Federal Workers' Compensation Attorney
Representing Clients Nationwide - Assisting Injured Federal Employees Since 1994
I am semi-retiring. Thus, beginning this month Im reducing the number of cases I accept. Limiting cases will ensure I have the time to dedicate myself to assisting the fewer clients Ill be representing.
Ill consider accepting and handling the following important types of federal workers compensation cases, all of which involve written notices from OWCP:
notices of proposed termination of compensation benefits to which the claimant (client) must respond within 30 days;
notices of termination which the claimant has appealed by requesting a hearing or for which a hearing needs to be requested within 30 days*; and
notices of denial of an initial compensation claim**, which the claimant has appealed by requesting a hearing or for which a hearing needs to be requested within 30 days*.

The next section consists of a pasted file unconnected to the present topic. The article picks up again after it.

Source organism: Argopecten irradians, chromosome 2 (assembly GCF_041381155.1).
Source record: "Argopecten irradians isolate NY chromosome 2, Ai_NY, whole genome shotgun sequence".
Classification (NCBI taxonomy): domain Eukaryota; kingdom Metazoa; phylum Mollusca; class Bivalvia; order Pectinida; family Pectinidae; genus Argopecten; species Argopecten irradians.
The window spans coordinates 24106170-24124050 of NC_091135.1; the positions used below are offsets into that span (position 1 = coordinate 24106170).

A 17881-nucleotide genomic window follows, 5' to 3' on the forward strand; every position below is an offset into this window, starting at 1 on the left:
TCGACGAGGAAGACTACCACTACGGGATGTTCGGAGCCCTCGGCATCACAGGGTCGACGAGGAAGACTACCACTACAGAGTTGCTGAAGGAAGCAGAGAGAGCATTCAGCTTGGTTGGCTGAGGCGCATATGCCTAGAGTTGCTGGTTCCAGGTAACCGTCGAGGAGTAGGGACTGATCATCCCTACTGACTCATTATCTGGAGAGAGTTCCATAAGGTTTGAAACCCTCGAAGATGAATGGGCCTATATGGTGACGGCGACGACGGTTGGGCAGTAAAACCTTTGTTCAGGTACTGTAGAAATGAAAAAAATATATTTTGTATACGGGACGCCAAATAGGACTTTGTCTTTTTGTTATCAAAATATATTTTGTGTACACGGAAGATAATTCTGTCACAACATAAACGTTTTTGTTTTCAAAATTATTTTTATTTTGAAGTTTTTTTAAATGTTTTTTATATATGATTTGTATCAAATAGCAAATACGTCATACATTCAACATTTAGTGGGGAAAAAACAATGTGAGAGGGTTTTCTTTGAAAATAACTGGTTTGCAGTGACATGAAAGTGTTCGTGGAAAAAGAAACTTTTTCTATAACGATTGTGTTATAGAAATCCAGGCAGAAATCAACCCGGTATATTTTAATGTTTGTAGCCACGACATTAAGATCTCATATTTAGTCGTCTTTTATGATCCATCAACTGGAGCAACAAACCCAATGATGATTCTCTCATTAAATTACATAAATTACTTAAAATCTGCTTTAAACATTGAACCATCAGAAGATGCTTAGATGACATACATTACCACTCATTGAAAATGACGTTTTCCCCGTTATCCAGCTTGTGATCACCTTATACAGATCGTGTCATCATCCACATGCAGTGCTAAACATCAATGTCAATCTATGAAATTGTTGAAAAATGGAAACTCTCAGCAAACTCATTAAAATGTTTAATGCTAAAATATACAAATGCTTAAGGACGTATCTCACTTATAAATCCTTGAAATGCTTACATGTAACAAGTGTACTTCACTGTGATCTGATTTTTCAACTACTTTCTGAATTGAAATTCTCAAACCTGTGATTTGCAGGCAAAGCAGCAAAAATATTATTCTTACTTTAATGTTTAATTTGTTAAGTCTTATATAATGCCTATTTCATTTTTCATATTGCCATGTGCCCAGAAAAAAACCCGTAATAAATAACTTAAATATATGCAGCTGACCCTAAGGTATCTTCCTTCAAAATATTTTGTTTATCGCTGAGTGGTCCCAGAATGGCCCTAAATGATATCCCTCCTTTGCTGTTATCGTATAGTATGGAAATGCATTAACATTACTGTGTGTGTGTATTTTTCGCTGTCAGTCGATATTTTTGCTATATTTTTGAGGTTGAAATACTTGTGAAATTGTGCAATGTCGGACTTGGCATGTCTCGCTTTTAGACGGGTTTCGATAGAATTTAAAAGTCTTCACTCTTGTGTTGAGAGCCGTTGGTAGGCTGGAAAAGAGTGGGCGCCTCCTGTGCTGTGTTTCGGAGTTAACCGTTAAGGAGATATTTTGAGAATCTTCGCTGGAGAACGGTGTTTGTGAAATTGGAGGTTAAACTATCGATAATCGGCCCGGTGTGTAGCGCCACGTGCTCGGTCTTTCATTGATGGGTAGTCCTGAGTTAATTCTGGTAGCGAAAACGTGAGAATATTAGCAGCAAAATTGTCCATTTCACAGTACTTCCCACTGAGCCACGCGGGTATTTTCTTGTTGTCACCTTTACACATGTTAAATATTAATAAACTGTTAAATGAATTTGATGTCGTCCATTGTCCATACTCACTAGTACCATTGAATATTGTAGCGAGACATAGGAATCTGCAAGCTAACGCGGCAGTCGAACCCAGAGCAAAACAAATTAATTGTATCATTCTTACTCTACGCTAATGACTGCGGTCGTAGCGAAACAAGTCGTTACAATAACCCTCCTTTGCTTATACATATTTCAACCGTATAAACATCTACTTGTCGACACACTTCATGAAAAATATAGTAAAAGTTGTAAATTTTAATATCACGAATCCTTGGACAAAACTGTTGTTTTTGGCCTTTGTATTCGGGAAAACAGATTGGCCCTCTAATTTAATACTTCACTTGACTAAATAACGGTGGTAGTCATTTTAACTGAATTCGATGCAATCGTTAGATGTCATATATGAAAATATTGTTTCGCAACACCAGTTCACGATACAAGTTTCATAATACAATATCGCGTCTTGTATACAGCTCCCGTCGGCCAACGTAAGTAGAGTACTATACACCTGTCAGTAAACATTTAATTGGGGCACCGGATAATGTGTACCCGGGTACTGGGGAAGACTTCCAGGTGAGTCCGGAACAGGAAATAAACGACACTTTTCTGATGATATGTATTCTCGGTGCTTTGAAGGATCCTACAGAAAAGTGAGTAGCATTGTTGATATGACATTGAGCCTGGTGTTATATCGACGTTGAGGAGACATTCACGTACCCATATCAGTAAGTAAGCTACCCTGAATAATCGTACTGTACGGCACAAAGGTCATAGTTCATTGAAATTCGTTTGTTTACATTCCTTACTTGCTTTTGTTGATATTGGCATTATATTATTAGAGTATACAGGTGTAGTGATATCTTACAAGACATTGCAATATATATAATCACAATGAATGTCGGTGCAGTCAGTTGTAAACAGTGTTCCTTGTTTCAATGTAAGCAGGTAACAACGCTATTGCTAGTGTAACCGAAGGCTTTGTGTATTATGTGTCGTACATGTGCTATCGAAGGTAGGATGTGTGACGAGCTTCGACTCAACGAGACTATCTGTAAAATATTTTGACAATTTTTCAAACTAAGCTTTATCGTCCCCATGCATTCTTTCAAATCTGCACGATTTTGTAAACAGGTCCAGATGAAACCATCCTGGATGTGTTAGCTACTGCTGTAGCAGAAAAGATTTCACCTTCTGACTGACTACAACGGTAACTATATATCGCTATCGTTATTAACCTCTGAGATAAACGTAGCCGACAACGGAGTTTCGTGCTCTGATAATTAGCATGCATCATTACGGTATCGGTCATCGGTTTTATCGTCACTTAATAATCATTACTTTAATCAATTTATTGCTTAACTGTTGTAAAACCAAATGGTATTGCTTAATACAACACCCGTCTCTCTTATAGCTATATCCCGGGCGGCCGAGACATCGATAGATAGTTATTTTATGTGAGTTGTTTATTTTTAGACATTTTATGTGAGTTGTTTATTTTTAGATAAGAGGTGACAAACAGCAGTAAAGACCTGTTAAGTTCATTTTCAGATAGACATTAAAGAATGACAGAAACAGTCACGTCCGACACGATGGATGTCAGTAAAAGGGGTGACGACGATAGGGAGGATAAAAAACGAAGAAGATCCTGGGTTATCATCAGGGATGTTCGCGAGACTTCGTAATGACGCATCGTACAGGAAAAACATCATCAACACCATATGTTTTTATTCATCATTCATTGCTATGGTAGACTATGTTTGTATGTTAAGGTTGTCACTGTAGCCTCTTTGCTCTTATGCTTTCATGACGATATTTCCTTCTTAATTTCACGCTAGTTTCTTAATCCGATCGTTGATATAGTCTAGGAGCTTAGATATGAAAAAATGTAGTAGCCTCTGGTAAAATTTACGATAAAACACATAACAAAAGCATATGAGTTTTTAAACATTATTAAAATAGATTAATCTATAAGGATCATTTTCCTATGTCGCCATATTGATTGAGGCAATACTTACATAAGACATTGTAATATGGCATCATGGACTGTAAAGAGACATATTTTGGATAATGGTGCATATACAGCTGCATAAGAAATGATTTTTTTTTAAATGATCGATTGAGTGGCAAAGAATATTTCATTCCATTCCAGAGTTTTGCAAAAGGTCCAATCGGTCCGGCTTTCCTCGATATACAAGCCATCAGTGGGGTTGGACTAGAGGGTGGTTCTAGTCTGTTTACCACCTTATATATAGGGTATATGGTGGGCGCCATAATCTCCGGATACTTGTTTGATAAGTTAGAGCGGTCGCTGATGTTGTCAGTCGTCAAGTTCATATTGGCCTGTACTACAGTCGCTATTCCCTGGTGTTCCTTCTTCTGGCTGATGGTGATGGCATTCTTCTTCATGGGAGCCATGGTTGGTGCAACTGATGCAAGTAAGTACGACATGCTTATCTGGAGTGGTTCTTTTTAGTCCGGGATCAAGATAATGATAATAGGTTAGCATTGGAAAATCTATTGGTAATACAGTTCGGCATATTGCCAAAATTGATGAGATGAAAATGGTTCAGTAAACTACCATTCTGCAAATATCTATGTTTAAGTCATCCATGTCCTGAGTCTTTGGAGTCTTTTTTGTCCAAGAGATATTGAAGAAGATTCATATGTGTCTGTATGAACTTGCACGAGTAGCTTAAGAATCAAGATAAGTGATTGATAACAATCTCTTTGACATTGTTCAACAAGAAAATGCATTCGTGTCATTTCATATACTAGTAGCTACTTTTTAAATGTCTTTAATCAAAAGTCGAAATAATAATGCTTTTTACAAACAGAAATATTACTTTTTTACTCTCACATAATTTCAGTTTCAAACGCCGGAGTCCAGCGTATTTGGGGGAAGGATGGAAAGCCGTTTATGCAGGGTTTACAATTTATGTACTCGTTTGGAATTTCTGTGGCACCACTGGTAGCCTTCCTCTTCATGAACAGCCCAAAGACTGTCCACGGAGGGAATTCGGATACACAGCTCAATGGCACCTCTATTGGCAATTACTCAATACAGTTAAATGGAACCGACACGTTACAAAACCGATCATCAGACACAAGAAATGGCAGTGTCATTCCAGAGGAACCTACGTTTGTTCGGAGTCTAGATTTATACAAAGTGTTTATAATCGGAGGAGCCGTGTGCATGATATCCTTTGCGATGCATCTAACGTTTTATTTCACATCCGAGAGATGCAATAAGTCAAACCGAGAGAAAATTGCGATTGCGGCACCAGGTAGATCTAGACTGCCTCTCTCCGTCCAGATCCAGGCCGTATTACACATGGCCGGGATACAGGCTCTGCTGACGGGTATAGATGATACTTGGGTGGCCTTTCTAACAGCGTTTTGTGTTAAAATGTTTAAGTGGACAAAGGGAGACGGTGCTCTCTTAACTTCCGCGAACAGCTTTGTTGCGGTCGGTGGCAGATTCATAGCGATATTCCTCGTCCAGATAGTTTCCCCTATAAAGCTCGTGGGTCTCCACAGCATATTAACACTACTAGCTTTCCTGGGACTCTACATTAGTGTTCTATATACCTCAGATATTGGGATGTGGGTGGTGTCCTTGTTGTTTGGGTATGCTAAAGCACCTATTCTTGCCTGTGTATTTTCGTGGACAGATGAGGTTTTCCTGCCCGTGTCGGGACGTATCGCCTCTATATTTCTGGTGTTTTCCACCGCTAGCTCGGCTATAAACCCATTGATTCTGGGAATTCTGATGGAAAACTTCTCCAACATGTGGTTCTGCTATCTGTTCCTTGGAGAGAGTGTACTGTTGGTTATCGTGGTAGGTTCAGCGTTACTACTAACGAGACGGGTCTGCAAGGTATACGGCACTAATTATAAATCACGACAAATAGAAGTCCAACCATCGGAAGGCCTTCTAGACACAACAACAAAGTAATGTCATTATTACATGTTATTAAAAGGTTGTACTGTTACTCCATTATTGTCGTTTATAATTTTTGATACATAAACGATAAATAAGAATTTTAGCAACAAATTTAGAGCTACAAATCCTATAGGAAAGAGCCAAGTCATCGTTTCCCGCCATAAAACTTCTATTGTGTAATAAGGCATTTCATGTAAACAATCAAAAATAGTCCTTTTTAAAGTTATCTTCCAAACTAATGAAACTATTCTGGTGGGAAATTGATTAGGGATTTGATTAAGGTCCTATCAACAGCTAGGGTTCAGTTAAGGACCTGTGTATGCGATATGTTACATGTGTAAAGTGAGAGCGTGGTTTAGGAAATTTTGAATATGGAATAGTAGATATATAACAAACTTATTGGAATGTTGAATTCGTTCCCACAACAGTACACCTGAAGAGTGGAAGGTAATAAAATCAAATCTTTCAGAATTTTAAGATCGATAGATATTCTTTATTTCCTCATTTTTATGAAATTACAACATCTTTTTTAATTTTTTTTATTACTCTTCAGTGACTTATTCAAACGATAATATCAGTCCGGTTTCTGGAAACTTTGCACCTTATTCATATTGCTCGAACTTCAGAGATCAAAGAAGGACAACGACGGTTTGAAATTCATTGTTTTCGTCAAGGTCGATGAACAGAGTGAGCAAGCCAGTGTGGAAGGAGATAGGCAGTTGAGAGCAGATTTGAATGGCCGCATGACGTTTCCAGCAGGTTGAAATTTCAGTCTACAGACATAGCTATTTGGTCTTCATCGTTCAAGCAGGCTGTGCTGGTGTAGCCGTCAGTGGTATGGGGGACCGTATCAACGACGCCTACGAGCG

* It's possible a reconsideration request on the clients behalf would be more appropriate.
** However, please note Im no longer taking mental stress occupational disease cases.
I regret I no longer handle the following types of cases, nor am I available to give advice on these matters:
vocational rehabilitation issues;
job offers, job suitability letters from OWCP, and notices of disqualification from compensation;
notices of denial of surgery or medical treatment;
I gained the general information offered on this website from assisting federal workers compensation clients for over 16 years. While Im no longer handling or giving advice on every type of case, I hope all compensation claimants find the information useful.
Are you a federal worker? Have you been injured on the job? Have you duly filed a CA-1 claim form? You have, but now you've come to detours and dead ends.